Beginning by 820 A.D. the Danish Vikings, as pagans and pirates, began to devastate and plunder Ireland as most famed monasteries turned into smoking ruins and murdered monks. The pirates even were able to found three permanent establishments, in Waterford, Limerich and Dublin, due to the disunion between Irish chiefs. After the chief of the later, Turgesius, died in 845, Danes managed to cling to their seaport possessions whence they kept neighbouring dwellers in bonds during a century, with alternation of victories and defeats. A significant defeat eventually could be stroke by the ardri Malachy in 980 who abdicated then by 1002 in favour of Brian Boru as abler still ruler who also had managed to defeat the Vikings. That heralded a significant change of Ireland as the ardri title has resided into the same family for 600 years. Disorders however soon ruled the island during a century and half, with internal disputes for power, the first of which even involved alliance with the feared Northmen. Those troubles completed the work begun by the Danes as under native and Christian chiefs churches were destroyed, their lands appropriated by laymen, monastic schools deserted and lay abbots named or corruption for bishops designation. Since the 12th century, Ireland passed under England's rule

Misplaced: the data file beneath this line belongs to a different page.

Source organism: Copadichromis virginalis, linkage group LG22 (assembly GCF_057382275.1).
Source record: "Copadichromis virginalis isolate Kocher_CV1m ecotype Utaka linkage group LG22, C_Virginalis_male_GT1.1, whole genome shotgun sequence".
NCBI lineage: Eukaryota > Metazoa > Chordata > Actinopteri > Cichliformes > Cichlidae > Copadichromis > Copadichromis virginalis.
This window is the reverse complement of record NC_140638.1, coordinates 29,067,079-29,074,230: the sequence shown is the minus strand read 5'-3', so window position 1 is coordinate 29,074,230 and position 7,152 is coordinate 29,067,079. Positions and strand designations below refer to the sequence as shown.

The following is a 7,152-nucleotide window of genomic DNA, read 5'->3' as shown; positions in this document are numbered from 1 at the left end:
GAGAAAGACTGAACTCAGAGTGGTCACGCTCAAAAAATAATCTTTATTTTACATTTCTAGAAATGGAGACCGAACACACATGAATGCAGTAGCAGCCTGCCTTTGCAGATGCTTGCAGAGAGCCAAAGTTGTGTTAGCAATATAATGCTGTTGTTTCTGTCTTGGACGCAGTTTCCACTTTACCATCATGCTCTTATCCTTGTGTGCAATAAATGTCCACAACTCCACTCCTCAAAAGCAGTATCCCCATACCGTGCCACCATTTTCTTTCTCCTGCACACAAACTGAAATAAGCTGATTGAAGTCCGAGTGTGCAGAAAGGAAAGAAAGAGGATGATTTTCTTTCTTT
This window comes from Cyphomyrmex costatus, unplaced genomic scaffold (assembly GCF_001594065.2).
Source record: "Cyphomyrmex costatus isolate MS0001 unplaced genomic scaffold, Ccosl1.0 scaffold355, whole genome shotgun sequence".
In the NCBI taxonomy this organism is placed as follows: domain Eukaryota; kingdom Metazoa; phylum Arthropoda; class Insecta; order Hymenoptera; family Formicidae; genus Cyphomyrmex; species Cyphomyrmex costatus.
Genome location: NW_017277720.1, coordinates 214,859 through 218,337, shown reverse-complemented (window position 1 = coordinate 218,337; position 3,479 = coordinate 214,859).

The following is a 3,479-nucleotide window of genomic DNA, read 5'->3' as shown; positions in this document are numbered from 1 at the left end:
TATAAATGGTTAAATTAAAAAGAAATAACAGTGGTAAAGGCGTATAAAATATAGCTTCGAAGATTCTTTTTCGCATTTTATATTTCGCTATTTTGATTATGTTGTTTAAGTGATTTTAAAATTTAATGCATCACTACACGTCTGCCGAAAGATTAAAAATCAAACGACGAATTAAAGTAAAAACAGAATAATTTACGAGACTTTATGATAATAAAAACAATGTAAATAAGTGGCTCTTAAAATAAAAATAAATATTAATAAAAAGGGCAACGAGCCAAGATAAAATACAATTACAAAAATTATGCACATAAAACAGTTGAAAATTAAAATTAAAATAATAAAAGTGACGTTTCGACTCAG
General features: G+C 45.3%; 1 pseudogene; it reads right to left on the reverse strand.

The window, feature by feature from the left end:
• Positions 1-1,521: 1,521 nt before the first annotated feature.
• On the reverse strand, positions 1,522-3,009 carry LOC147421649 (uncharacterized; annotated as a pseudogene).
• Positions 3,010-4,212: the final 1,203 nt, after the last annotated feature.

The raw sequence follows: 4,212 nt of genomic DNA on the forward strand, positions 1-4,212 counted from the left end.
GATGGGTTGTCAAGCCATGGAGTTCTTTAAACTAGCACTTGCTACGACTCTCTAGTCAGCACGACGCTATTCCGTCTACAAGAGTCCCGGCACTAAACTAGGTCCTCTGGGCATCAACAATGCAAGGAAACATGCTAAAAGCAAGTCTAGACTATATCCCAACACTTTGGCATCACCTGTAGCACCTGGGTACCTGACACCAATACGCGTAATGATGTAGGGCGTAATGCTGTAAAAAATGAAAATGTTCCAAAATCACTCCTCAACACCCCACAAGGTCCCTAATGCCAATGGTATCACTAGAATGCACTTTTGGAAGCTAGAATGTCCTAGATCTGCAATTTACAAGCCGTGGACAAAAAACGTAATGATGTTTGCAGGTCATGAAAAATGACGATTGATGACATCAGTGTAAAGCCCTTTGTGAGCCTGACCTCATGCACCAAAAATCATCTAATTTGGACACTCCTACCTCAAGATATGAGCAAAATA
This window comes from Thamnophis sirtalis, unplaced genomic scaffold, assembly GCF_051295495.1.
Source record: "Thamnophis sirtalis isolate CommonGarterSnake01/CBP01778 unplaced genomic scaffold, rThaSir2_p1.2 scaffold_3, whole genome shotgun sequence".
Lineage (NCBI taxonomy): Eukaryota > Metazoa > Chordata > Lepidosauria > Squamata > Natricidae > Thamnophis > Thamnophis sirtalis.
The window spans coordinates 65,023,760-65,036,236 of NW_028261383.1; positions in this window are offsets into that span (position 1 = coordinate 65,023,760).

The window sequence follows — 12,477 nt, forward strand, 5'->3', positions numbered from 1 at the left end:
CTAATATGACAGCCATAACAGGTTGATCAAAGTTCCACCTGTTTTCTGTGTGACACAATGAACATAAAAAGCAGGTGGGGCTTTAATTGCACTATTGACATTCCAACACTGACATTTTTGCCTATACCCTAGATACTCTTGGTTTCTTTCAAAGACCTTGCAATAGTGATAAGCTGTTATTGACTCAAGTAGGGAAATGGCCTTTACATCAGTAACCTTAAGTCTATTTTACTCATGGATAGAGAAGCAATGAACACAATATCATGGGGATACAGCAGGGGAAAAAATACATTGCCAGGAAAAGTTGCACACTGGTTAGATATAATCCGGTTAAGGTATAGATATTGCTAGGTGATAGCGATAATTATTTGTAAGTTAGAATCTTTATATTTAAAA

Scotland is the ancient "Caledonia". Its inhabitants, the Caledonians, were later called Picts -from the paintwork they made on their faces with the blood of the grooses, these birds they were hunting- were pre-Celtic inhabitants of the northern part of the island of Brittany. The country thus became 'Pictland.' The Picts were a set of pre-Celtic-speaking people in eastern and northern Scotland, from the Late British Iron Age to the early medieval era. They trade with the Meditarrean and the Celts of the continent. Pictland was a vast country, stretching from the Highlands, North, down to the Cheviot Hills, where the border with Northumberland is. Pictland was maybe christianized as early as by the end of the 2nd century but it's not before about 402 A.D. that the country got its first bishop with Ninian. After studies in Rome, he founded the first stone church in Whithorn ("Candida Casa"), in the southwestern part of the country, along with a monastery from where missionaries went out from to preach in the whole southern Scotland, and in Ireland too. By the 6th century, Irish chieftains founded the Kingdom of Dalriada in what is now the County of Argyll, northwest of Glasgow, bringing the Christianity to the West of the country, and an Irish population, the Scots, at the same time. The North solely was remaining pagan. It was the famed Columba, settling in the island of Iona in 563, who, during 34 years, became the Apostle of the northern Picts. He settled a network of monasteries, and he strengthened too the missionary work which had been done previously. Other saints appeared, like St. Kentigern in the southwestern Kingdom of Strathclyde -between the Clyde and Cumberland, and down to there, and St. Cuthbert, bishop of Lindisfarne in 684, in the East. All the Columban monks of Scotland were expelled in 717 by the Pictish king, as the "Culdees", hermits who eventually had formed communities of their own, and a secular clergy, succeeded them in the work of evangelization. At that time, the Picts had come to be challenged by the Scots and by the Angles and this turned into 150 years of continual fightings with, moreover, some invasions of the Danes and the Norsemen. The Scots and the Picts eventually merged into one kingdom under Kenneth Mac Alpine, in 844. This dynasty was to rule, from males to males, until 1034, as its kingdom, either side of the Grampians, northwest of the Scottish settlement, later turned to the new name of "Kingdom of Alban" instead of "Kingdom of the Picts". Cumbria and Lothian were successively granted to it by England. Norsemen meanwhile settled in the Western Isles, as Danish raids were performed -one of them destroying Iona in 986. The Kingdom of Alban, by the year 1000, had begun to be known under the name of "Scotia", a sure hint to that the Scots had gained supremacy over the country